Even if there aren't individual serial numbers (and I certainly don't think there are), it would be a simple matter to test it, make sure the game is working, and then give the code. Or at least it would be a simple matter if a) game stores wanted to participate in such a boondoggle that does little or nothing for their regular business (they wouldn't) and b) licensing agreements were in place with every publisher to make their titles available online (they aren't) and allow exchanges of physical discs for downloadable copies (they surely aren't).
Sony doesn't own every game released for the PSP. They were involved in the licensing and production processes, but in the absence of a contract to the contrary, they don't get to unilaterally determine alternate methods of distributing those games.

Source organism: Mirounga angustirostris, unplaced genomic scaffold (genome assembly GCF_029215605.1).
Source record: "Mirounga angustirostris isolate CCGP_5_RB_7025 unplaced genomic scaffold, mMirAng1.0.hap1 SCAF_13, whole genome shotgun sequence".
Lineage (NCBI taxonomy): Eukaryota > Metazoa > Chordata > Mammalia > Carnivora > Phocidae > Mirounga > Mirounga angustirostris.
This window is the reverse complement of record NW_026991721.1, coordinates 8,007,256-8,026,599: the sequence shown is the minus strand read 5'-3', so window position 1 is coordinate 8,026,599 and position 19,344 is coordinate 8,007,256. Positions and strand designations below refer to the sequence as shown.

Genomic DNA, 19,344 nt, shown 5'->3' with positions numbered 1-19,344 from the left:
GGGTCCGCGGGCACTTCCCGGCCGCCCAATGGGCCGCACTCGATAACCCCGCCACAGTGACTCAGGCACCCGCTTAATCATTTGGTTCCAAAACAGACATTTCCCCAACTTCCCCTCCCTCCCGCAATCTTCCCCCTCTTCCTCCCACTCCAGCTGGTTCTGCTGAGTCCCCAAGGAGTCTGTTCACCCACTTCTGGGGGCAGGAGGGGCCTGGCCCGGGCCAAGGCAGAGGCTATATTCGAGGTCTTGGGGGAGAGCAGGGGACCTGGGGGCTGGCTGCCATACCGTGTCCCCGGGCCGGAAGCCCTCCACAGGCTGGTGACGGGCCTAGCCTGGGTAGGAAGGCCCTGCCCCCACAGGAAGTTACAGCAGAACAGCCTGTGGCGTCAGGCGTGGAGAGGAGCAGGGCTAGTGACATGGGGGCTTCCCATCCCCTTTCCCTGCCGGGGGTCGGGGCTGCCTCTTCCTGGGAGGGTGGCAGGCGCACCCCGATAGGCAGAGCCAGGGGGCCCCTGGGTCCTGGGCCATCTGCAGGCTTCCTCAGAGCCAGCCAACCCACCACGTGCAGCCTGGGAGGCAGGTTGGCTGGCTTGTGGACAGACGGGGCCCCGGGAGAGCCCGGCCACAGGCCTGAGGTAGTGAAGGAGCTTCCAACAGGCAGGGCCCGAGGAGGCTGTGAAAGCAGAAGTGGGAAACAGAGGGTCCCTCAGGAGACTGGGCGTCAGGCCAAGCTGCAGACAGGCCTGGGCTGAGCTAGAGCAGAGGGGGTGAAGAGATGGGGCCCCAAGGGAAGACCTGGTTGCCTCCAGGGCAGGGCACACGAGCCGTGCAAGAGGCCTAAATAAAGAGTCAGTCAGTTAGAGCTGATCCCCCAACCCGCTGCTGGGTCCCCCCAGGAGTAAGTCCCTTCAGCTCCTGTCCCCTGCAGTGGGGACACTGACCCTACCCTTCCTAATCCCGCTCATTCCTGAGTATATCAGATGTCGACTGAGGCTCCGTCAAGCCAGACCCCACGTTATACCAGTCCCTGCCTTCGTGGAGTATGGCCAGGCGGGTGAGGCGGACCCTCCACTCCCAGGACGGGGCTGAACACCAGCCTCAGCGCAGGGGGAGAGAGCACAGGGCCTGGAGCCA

This is all a tempest in a teapot anyway. The PSP has never been significantly popular in the US and the issue of backwards compatibility will recede into the background as new games are released for the Vita (assuming it does well and generates publisher interest). In the meantime, getting a used PSP - or a new one, for that matter - is easy and cheap. Nobody with these mythical huge collections of UMD games is losing the ability to play their games, either now or in the foreseeable future. I don't understand why they'd have any interest in the Vita anyway if they're still playing the old games so much...oh wait, I do understand: It's fun to bitch about big companies in general, and Sony in particular.